I’ve decided a new entrepreneurial theme I want to embrace is profiting from people on the wrong side of history. While I built this app mostly for my own use while hiking, I thought it would be nice if it could make money somehow.

Users of the app were asking for an option to switch to feet and miles, but I wanted make sure to take a clear stance on preferring SI units. After thinking about it more, I realized I could both create a revenue model for this app and provide an economic incentive for people to use SI units at the same time.

Ideally, this app would make NO money, but I have a feeling some peolpe will pay for it. Or maybe some people will buy it to support the developer. 😀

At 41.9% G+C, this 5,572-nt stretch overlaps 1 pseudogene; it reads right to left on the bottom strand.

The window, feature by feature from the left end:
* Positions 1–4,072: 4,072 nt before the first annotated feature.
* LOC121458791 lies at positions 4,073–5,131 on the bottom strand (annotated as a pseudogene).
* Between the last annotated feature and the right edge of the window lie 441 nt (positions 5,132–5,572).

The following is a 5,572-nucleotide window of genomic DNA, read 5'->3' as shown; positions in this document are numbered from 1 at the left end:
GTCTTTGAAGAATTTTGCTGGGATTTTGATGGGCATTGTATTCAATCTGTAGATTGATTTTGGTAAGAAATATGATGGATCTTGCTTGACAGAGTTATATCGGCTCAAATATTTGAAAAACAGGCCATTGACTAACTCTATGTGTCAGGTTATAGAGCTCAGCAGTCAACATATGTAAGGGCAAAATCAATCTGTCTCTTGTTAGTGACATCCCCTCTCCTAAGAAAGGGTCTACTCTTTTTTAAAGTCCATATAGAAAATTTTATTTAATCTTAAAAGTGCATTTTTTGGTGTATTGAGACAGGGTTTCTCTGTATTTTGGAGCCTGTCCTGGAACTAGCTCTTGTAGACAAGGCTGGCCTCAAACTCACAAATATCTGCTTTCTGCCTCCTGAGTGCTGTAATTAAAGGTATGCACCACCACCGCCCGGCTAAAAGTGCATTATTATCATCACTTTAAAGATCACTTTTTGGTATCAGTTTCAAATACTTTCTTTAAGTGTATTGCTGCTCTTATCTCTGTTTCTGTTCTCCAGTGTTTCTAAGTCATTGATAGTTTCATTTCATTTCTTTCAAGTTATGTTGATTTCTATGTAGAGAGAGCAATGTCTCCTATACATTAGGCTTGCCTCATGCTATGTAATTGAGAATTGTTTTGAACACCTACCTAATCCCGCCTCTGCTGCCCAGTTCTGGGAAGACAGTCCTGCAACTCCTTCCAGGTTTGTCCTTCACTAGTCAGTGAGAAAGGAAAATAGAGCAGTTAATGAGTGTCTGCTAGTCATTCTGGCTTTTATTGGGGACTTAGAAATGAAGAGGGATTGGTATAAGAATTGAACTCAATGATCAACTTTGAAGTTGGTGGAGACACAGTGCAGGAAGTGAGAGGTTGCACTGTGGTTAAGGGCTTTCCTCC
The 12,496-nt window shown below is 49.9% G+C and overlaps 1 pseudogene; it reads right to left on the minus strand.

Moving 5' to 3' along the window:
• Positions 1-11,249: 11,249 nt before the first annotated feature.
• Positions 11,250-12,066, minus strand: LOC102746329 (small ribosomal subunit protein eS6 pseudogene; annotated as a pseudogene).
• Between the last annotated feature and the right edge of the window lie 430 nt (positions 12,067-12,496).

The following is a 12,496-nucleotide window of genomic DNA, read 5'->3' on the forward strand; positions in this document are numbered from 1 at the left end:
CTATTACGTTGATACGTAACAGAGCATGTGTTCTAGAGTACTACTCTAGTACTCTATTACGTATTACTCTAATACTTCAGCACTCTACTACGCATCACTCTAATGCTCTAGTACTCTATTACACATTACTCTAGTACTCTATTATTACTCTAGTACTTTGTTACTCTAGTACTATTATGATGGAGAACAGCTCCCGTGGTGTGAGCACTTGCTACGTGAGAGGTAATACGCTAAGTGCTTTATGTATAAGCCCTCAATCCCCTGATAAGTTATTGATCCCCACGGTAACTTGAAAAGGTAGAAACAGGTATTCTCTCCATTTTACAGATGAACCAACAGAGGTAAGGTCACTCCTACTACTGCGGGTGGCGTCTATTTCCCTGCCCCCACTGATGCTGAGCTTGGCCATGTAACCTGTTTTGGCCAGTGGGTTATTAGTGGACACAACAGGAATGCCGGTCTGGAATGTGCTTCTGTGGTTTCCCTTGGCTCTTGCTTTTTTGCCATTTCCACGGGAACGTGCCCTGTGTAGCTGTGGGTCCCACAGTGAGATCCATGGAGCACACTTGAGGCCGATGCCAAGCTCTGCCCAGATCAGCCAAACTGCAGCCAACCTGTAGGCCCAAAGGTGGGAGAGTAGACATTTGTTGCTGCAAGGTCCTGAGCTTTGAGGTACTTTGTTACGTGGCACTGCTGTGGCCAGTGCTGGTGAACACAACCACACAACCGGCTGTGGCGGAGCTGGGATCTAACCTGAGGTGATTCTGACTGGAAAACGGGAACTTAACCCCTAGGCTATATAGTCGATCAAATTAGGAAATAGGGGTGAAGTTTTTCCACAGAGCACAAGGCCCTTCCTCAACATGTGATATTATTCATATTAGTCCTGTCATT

Feature Implementation

IMG_4768I tried to implement the purchase as simply as I could, and worried Apple may not approve this because it didn’t explain much to the user beyond asking to pay $1.99.

The first time a user selects “ft” the In-App Purchase is initiated. Then, once the user has purchased it, the UISegmentedControl behaves normally to switch back and forth between meters and feet.

The option resides on a new panel to the left of the main screen. The main reason I did this is because Apple requires a Restore Purchases button for any app with In-App Purchases, and I didn’t want to add that on the main screen.